Most C# enthusiasts will have read the blog entry Building C# 8.0 by Mads Torgersen, which explains that certain features of C# 8 have platform dependencies:

Async streams, indexers and ranges all rely on new framework types that will be part of .NET Standard 2.1... .NET Core 3.0 as well as Xamarin, Unity and Mono will all implement .NET Standard 2.1, but .NET Framework 4.8 will not. This means that the types required to use these features won’t be available on .NET Framework 4.8.

This looks a bit like Value Tuples which were introduced in C# 7. That feature required new types - the ValueTuple structures - which were not available in NET Framework versions below 4.7 or .NET Standard older than 2.0. However, C# 7 could still be used in older versions of .NET, either without value tuples or with them by installing the System.ValueTuple Nuget package. Visual Studio understood this, and all was fine with the world.

However, Mads also wrote:

For this reason, using C# 8.0 is only supported on platforms that implement .NET Standard 2.1.

...which if true would have ruled out using C# 8 with any version of the .NET Framework, and indeed even in .NET Standard 2.0 libraries which only recently we were encouraged to use as a baseline target for library code. You wouldn't even be able to use it with .NET Core versions older than 3.0 as they too only support .NET Standard 2.0.

The investigation was on! -

  • Jon Skeet has an alpha version of Noda-Time using C# 8 ready to go which targets .NET Standard 2.0 only. He is clearly expecting C# 8/.NET Standard 2.0 to support all frameworks in the .NET family. (See also Jon's blog post "First steps with nullable reference types").

  • Microsoft employees have been discussing the Visual Studio UI for C# 8 nullable reference types on GitHub, and it is stated that they intend to support the legacy csproj (pre-.NET Core SDK format csproj). This is a very strong indication that C# 8 will be usable with the .NET Framework. [I suspect they will backtrack on this now that the Visual Studio 2019 language version dropdown has been disabled and .NET has been tied to C# 7.3]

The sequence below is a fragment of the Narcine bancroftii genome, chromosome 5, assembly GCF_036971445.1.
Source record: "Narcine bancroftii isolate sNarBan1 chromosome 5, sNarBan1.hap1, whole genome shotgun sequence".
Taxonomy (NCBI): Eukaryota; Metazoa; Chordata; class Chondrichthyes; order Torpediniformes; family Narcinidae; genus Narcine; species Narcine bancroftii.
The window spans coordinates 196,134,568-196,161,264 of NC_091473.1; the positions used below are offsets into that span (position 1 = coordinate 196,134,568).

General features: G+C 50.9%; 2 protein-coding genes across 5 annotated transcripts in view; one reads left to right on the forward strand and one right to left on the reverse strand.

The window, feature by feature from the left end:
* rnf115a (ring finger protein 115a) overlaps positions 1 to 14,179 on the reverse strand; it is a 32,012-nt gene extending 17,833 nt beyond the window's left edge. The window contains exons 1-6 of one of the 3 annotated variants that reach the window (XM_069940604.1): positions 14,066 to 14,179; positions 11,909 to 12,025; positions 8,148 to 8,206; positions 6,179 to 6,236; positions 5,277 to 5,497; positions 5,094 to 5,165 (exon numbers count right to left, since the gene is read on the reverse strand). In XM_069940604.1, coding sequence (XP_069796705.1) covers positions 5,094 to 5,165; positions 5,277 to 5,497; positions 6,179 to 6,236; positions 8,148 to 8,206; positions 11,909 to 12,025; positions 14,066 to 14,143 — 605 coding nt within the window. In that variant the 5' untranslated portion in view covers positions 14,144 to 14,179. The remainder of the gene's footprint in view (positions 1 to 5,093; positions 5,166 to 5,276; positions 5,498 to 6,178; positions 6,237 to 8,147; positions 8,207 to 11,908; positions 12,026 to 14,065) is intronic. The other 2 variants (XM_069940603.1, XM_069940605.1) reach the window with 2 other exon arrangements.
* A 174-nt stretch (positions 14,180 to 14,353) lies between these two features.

• Shortly after the famous blog post, a GitHub thread discussed cross-platform support. An important point which emerged was that .NET Standard 2.1 will include a marker that denotes that default implementations of interfaces is supported - the feature requires a CLR change that will never be available to the .NET Framework. Here's the important bit, from Immo Landwerth, Program Manager on the .NET team at Microsoft:

Compilers (such as C#) are expected to use the presence of this field to decide whether or not to allow default interface implementations. If the field is present, the runtime is expected to be able to load & execute the resulting code.

  • This all pointed to "C# 8.0 is only supported on platforms that implement .NET Standard 2.1" being an oversimplification, and that C# 8 will support the .NET Framework but, as there is so much uncertainty, I asked on GitHub and HaloFour answered:

IIRC, the only feature that definitely won't appear on .NET Framework is DIM (default interface methods) as that requires runtime changes. The other features are driven by the shape of classes that might never be added to the .NET Framework but can be polyfilled through your own code or NuGet (ranges, indexes, async iterators, async disposal).

C# 8 will be fully supported on .net core 3.0 and .net standard 2.1 only. If you manually edit the project file to use C# 8 with .net core 2.1, you are in unsupported territory. Some C# 8 features will happen to work well, some C# 8 features will work not too well (e.g. poor performance), some C# 8 features will work with extra hacks, and some C# 8 features will not work at all. Very complex to explain. We do not actively block it so the expert users who can navigate through it can do so. I would not recommend this unsupported mix&match to be used broadly.

(Jan Kotas)